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Scathing Reviews of the book Regime Change by Patrick Deneen, Part 2.

Yikes. Thought the one in the NYT was bad?

Given Deneen’s influence, the incredible sloppiness of the writing in Regime Change is a surprise. Many of his sentences are ambiguous if not incomprehensible, many of his paragraphs internally contradictory. There are places where the literal meaning of the words on the page are precisely opposite to what he plainly intends to convey. (When he says that it was “not uncoincidental” that two related things coincided, I doubt he means they happened together merely by chance.)

Even going to great lengths to puzzle out the strongest versions of the arguments Deneen seems to be making will get the reader only so far. Every one of his major claims disintegrates under scrutiny. You’re left with the impression that he barely understands his own ideas, and that he misunderstands entirely the thing he’s arguing against.

… Yes, people are ticked off about woke overreach by the progressive left. But the idea that most Americans favor a crackdown on pornography or a reintroduction of Sabbath laws or any of Deneen’s other post-liberal fantasies is comical.


Yeah, but when Deneen and his monk take over, this reviewer will be the first heretic burned at the stake.


To make matters worse – taken to task by two lady reviewers in the NYT and Reason.

Post-monk, they’ll only open their mouths to sing the Cathophate’s national anthem, Get Your Biscuits in the Oven and Your Buns in the Bed.

Margaret Soltan, June 8, 2023 2:48PM
Posted in: forms of religious experience

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5 Responses to “Scathing Reviews of the book Regime Change by Patrick Deneen, Part 2.”

  1. Stephen Karlson Says:

    Now getting hammered by Barton Swaim in The Wall Street Journal. Conclusion is derivative but on point: “If progressivism, both in its early-20th-century and present-day varieties, can be distilled into a single belief, it is that the way to solve any social or political problem, however tangled, is to put us [for arbitrary values of us – SHK] in charge. For my own part, I would rather be ruled by the first 2,000 people in the phone book than by Patrick Deneen and his pals.”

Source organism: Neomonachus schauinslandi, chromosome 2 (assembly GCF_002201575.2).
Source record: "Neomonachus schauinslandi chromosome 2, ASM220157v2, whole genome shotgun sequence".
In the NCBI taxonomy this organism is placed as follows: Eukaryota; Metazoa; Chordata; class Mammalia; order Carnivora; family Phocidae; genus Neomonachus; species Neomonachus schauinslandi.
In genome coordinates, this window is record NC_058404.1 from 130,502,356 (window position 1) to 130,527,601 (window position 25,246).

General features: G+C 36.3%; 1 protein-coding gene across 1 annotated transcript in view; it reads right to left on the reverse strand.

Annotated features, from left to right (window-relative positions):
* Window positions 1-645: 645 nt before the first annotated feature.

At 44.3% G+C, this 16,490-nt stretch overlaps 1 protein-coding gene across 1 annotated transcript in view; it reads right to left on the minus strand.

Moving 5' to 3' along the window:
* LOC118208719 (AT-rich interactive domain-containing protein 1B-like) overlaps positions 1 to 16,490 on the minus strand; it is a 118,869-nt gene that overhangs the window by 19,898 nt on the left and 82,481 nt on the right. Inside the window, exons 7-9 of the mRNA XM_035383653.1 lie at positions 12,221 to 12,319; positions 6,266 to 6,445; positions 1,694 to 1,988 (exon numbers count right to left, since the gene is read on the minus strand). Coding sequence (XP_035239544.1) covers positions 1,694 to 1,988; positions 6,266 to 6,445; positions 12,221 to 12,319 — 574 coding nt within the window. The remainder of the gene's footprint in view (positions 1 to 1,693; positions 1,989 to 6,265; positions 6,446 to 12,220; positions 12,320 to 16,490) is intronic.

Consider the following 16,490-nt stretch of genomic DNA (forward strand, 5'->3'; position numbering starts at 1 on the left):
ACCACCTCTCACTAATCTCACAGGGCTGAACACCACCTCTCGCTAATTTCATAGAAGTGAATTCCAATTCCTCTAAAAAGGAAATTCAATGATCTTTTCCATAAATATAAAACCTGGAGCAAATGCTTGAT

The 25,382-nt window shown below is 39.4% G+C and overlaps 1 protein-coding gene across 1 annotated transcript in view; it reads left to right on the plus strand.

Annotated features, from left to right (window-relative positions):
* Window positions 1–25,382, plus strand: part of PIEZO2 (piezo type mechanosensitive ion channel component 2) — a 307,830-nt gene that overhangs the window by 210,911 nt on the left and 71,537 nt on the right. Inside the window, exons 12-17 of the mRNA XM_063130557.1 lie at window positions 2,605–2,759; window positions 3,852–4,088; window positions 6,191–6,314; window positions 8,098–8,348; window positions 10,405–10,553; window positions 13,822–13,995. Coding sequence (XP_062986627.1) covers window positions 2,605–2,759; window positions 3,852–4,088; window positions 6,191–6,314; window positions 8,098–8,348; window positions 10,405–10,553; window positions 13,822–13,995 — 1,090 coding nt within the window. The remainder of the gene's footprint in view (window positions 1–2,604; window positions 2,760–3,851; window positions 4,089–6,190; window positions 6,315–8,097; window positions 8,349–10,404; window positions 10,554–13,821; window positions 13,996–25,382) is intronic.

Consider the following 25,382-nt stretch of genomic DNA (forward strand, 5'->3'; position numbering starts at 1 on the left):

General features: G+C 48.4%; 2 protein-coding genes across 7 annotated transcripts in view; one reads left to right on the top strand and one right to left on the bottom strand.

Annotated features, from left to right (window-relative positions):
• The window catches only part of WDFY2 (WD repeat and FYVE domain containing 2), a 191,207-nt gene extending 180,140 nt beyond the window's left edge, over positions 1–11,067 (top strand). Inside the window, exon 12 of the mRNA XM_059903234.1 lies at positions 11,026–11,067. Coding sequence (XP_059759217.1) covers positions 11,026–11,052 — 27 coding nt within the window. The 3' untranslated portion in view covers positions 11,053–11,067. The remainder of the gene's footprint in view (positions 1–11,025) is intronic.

I left the link out so as to not irritate your comment section’s firewall. The title is “regime change review.”

    The ladies of Reason and New York’s Times and Mr Swaim are all in agreement on Mr Deneen’s inability to consider counterarguments.

  2. Margaret Soltan Says:

    Stephen: Thanks for the WSJ mention. What I have always found shocking about people like Vermeule and Deneen is that they actually gave in to their overpowering desire to force the world to be completely what they happen to want it to be. It would be like a Mormon political theorist writing a book arguing that the US must be taken over and run by Mormons, all Americans must be Mormons, all ethical and legal realities in the US must be based on Mormon tenets. It exposes a humiliating, infantile (I’m king of the world!), fanaticism/grandiosity that is so at odds with a person endowed with a modicum of intellect/character/self-awareness that you simply have to marvel at the sight.

  3. University Diaries » The Cultural Contradictions of Cathocracy Says:

    […] The Order of Deneen calls for a crackdown on pornography. […]

  4. Stephen Karlson Says:

    UD: And yet fanaticism and grandiosity are the lepers bell of any approaching High Modern Authoritarianism, aren’t they? Isn’t that a truth universally accepted, if one is honest, irrespective of the specific tenets of the particular grandiose fanatic, intellectual aptitude notwithstanding?And thanks again to Mr UD for that Seeing Like a State reference, I keep going back to that well on my own site!

  5. Margaret Soltan Says:

    Stephen: Absolutely.

    And I’ll send along your thanks to Mr UD.

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